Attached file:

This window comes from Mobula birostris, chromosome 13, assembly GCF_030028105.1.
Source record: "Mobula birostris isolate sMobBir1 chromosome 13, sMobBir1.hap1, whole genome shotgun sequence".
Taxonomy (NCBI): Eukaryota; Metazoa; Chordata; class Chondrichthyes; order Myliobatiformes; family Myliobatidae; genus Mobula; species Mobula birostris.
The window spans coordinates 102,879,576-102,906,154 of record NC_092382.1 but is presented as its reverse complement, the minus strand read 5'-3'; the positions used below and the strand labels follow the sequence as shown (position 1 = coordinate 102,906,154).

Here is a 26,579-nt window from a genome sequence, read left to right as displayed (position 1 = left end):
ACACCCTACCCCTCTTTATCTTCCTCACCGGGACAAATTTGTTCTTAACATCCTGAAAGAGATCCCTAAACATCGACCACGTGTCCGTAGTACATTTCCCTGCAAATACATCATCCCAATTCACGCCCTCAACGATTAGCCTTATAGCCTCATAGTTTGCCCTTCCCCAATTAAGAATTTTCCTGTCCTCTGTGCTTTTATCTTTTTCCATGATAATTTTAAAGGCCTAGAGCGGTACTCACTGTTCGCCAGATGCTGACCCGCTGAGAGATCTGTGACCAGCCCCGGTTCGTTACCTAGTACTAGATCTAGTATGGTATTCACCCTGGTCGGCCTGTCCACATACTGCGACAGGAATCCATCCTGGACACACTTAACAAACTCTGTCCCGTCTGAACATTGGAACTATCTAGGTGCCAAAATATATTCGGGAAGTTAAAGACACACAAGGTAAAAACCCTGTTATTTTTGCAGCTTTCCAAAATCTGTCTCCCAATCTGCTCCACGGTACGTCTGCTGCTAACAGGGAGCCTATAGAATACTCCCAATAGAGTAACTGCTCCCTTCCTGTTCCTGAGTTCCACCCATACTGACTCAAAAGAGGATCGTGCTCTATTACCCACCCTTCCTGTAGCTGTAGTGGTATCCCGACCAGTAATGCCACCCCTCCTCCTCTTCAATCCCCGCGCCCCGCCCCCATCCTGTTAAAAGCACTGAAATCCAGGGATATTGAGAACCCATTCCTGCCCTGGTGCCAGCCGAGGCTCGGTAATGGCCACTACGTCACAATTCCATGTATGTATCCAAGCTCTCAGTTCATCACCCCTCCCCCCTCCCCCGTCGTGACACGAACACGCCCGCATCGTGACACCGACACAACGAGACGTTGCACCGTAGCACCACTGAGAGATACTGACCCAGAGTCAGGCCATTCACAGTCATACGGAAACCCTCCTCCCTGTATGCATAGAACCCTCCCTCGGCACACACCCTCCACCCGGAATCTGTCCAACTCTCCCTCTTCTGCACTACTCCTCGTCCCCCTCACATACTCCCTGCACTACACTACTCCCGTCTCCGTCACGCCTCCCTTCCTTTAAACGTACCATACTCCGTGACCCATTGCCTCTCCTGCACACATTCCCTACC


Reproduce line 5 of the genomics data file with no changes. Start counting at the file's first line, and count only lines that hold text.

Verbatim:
Here is a 26,579-nt window from a genome sequence, read left to right as displayed (position 1 = left end):